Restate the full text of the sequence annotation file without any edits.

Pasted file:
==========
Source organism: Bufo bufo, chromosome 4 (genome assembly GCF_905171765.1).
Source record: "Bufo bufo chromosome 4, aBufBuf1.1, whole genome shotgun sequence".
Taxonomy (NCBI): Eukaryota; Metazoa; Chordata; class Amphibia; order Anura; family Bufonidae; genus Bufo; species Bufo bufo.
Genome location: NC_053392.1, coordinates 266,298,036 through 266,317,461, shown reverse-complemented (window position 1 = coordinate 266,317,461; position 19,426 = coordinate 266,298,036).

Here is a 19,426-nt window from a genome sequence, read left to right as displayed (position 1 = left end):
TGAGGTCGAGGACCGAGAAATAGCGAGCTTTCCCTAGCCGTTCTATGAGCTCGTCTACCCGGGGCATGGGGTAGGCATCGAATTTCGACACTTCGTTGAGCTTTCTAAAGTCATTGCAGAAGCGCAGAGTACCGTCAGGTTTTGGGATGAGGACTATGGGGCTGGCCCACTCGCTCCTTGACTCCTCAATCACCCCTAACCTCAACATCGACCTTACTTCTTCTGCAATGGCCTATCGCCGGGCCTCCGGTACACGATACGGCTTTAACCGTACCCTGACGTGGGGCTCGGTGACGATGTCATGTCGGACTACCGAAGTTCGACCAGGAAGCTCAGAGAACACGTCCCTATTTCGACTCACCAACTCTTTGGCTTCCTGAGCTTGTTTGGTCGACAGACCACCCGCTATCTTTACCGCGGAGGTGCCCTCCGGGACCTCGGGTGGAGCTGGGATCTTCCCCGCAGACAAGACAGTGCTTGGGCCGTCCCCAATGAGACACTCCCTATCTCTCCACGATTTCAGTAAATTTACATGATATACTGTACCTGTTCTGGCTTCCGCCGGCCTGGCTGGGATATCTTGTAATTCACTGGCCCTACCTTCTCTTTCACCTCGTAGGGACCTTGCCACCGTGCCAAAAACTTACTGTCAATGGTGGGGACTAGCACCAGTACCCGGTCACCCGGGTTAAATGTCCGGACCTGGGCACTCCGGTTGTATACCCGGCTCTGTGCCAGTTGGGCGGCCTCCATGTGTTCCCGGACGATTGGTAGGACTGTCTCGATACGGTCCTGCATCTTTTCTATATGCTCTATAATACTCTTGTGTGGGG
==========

Source organism: Bufo bufo, chromosome 4 (genome assembly GCF_905171765.1).
Source record: "Bufo bufo chromosome 4, aBufBuf1.1, whole genome shotgun sequence".
Taxonomy (NCBI): Eukaryota; Metazoa; Chordata; class Amphibia; order Anura; family Bufonidae; genus Bufo; species Bufo bufo.
Genome location: NC_053392.1, coordinates 266,298,036 through 266,317,461, shown reverse-complemented (window position 1 = coordinate 266,317,461; position 19,426 = coordinate 266,298,036).

Here is a 19,426-nt window from a genome sequence, read left to right as displayed (position 1 = left end):
TGAGGTCGAGGACCGAGAAATAGCGAGCTTTCCCTAGCCGTTCTATGAGCTCGTCTACCCGGGGCATGGGGTAGGCATCGAATTTCGACACTTCGTTGAGCTTTCTAAAGTCATTGCAGAAGCGCAGAGTACCGTCAGGTTTTGGGATGAGGACTATGGGGCTGGCCCACTCGCTCCTTGACTCCTCAATCACCCCTAACCTCAACATCGACCTTACTTCTTCTGCAATGGCCTATCGCCGGGCCTCCGGTACACGATACGGCTTTAACCGTACCCTGACGTGGGGCTCGGTGACGATGTCATGTCGGACTACCGAAGTTCGACCAGGAAGCTCAGAGAACACGTCCCTATTTCGACTCACCAACTCTTTGGCTTCCTGAGCTTGTTTGGTCGACAGACCACCCGCTATCTTTACCGCGGAGGTGCCCTCCGGGACCTCGGGTGGAGCTGGGATCTTCCCCGCAGACAAGACAGTGCTTGGGCCGTCCCCAATGAGACACTCCCTATCTCTCCACGATTTCAGTAAATTTACATGATATACTGTACCTGTTCTGGCTTCCGCCGGCCTGGCTGGGATATCTTGTAATTCACTGGCCCTACCTTCTCTTTCACCTCGTAGGGACCTTGCCACCGTGCCAAAAACTTACTGTCAATGGTGGGGACTAGCACCAGTACCCGGTCACCCGGGTTAAATGTCCGGACCTGGGCACTCCGGTTGTATACCCGGCTCTGTGCCAGTTGGGCGGCCTCCATGTGTTCCCGGACGATTGGTAGGACTGTCTCGATACGGTCCTGCATCTTTTCTATATGCTCTATAATACTCTTGTGTGGGG